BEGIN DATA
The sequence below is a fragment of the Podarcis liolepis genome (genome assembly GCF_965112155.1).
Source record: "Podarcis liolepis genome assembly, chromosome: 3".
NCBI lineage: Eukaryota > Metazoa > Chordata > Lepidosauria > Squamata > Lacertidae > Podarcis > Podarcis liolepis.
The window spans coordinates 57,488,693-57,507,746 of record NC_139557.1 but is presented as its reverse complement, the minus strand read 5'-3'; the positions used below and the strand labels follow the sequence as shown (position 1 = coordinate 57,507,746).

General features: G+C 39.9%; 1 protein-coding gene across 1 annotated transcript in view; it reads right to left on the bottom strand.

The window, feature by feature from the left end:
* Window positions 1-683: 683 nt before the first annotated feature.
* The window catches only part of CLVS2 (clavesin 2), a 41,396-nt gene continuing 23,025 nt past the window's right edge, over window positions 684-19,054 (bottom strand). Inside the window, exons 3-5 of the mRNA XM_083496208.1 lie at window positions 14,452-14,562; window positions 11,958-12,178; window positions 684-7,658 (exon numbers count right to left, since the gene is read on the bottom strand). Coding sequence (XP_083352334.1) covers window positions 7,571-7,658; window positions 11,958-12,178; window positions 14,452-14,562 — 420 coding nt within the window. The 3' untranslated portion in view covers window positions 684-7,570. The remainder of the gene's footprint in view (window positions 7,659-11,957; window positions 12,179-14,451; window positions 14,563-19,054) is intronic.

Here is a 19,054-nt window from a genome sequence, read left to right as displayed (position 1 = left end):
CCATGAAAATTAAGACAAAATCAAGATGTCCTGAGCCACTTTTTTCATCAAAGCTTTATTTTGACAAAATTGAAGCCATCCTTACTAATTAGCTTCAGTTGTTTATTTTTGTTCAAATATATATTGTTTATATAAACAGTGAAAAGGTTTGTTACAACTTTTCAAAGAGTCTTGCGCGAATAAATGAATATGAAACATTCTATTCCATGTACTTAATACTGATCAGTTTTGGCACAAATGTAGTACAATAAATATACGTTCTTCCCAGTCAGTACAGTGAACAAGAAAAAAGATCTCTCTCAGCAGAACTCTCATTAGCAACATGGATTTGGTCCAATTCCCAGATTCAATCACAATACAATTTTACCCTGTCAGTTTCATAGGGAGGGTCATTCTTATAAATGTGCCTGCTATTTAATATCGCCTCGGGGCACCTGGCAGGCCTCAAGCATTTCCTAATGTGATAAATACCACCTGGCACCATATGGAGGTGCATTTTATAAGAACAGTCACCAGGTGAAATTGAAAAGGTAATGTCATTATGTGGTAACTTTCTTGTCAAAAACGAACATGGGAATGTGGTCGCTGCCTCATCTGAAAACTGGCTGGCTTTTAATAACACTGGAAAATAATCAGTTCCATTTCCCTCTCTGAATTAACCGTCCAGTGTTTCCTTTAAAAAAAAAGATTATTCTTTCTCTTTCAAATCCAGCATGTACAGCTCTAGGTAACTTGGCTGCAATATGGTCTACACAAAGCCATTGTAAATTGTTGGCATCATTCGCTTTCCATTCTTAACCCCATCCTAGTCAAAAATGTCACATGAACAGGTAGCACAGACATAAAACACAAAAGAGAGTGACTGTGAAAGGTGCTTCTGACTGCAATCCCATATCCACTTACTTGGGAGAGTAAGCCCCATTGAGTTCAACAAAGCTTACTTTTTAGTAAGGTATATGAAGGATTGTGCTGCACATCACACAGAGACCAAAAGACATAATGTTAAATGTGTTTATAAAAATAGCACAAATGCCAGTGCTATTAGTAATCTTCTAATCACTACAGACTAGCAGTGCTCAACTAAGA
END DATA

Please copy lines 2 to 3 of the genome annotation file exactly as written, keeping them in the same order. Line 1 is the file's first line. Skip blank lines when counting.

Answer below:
Source record: "Podarcis liolepis genome assembly, chromosome: 3".
NCBI lineage: Eukaryota > Metazoa > Chordata > Lepidosauria > Squamata > Lacertidae > Podarcis > Podarcis liolepis.